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Example:     Result:

[9,1]        [0,5]
[5,2]        [2,4]
[6,3]        [5,2]
[2,4]        [6,3]
[0,5]        [9,1]

I know that the meaning lies in the comparison function. How to sort in ascending or descending order.


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closed as not constructive by LihO, billz, KillianDS, Zeta, Eng.Fouad Feb 24 '13 at 16:54

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Do you only sort by the first column or do you then sort by the second column? And is this really a 2D array or an array of std::pair? –  Joseph Mansfield Feb 24 '13 at 11:00
2 questions: 1. What have you tried? 2. Do you really have to use qsort? If no, then use std::vector of std::pairs and use std::sort for sorting it. –  LihO Feb 24 '13 at 11:01
If you know the meaning lies in the comparison function, what's your problem? –  Oswald Feb 24 '13 at 11:03
"I want to use QSORT, because he is the fastest." apparently you are conflating something. or something. –  Cheers and hth. - Alf Feb 24 '13 at 11:08
The details of the implementation depend on the details of the data structure it operates on. Why don't you include the type and variable declarations. Also, if you look at the example on cppreference/qsort, you should be able to put the comparison function together yourself. –  jogojapan Feb 24 '13 at 11:17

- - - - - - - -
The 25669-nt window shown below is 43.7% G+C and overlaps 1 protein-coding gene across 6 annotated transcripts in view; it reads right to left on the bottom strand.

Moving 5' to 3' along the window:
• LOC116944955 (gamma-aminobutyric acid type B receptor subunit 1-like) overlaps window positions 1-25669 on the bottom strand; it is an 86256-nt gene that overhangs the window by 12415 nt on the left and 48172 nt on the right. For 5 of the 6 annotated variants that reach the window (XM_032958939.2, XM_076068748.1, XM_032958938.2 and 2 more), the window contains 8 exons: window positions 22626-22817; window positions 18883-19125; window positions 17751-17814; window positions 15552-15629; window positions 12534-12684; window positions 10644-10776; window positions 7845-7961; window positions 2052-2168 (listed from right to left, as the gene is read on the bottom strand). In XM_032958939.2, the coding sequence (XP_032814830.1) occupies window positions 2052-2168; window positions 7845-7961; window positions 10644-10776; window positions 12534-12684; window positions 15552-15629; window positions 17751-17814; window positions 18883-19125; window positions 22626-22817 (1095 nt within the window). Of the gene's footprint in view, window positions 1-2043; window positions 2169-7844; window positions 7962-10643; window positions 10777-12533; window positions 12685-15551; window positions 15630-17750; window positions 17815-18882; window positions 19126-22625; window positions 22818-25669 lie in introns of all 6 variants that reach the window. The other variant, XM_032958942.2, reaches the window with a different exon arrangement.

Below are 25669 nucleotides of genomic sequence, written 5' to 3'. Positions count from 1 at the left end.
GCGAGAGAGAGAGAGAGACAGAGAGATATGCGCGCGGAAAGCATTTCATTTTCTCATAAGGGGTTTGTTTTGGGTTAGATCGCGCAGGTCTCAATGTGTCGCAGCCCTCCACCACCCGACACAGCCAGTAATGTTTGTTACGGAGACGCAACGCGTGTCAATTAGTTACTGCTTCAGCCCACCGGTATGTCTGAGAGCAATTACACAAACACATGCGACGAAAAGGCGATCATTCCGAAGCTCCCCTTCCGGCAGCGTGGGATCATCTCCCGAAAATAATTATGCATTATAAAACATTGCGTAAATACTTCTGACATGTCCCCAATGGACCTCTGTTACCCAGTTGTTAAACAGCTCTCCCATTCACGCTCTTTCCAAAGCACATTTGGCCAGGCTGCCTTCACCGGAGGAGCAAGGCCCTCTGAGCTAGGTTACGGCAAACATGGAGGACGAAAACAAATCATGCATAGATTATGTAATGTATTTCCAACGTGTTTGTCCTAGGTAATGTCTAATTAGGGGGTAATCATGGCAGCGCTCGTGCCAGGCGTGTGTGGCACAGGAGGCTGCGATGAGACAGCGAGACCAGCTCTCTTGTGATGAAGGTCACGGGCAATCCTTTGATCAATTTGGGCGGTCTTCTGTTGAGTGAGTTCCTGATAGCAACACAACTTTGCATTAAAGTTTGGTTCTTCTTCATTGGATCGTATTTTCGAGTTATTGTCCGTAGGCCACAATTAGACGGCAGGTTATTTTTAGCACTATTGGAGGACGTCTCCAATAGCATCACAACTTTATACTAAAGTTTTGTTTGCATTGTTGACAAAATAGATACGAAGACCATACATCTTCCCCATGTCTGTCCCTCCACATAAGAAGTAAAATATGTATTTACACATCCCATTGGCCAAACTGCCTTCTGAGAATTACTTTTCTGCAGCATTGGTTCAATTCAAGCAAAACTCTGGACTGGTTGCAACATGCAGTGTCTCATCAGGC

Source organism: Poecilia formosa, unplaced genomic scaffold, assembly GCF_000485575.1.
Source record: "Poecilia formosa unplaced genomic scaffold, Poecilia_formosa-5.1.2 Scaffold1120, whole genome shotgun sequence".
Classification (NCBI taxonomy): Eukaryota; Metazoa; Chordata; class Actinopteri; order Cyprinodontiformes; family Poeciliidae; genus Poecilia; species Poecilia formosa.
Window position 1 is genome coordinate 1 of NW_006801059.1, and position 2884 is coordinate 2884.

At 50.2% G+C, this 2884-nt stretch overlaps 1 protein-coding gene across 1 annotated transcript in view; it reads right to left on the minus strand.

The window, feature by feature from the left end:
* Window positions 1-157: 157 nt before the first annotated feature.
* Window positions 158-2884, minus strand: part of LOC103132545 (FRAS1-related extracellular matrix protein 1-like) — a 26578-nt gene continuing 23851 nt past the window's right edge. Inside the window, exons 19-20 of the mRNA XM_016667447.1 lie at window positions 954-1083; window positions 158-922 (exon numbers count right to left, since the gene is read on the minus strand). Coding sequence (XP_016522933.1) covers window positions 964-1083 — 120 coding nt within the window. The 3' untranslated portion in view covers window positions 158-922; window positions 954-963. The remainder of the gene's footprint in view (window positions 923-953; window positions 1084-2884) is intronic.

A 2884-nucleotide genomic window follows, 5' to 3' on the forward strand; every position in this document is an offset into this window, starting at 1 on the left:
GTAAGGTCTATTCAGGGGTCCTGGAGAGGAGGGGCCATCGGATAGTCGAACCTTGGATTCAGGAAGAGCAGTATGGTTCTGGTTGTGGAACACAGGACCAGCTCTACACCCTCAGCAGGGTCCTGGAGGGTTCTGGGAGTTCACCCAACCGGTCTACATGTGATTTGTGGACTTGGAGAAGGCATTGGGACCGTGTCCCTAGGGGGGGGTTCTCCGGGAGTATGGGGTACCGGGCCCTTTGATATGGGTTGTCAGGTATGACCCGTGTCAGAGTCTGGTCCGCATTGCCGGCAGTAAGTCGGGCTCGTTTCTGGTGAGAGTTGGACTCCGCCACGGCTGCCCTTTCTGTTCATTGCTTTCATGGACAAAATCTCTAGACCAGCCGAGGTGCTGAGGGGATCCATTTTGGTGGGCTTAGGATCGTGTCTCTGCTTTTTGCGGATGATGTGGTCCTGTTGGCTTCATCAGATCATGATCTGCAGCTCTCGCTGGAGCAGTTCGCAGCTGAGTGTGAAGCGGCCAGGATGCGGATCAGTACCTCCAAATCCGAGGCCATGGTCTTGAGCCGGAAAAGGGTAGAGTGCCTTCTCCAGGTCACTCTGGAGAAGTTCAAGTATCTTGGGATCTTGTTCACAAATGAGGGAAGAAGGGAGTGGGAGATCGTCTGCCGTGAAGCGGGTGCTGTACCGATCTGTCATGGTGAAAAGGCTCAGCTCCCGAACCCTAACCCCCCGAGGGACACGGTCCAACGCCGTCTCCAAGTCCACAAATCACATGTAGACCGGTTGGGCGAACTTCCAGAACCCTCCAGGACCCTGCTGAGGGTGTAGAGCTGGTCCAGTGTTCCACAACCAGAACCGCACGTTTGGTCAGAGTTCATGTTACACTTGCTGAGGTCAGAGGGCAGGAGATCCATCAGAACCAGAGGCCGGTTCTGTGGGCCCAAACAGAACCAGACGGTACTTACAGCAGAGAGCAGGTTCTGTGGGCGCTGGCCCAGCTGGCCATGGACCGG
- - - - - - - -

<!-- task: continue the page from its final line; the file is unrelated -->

1 Answer 1

up vote 1 down vote accepted

use std::sort from the <algorithm> header

you can use a lambda expression as comparison function

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No. We need to use qsort. This is critically important. –  user2010633 Feb 24 '13 at 11:09
@user2010633: you mean, you have an assignment that says to use qsort. why do you not say that outright –  Cheers and hth. - Alf Feb 24 '13 at 11:09
This is part of problem. Yes, problem says "only Qsort" but is fastest. It should be a limit on the execution time and the task involves a large amount of data. I need only syntax. –  user2010633 Feb 24 '13 at 11:14
@user2010633 you should profile first in order to determine whether the hypothesis that qsort is faster holds. I seriously doubt it would. –  juanchopanza Feb 24 '13 at 11:22

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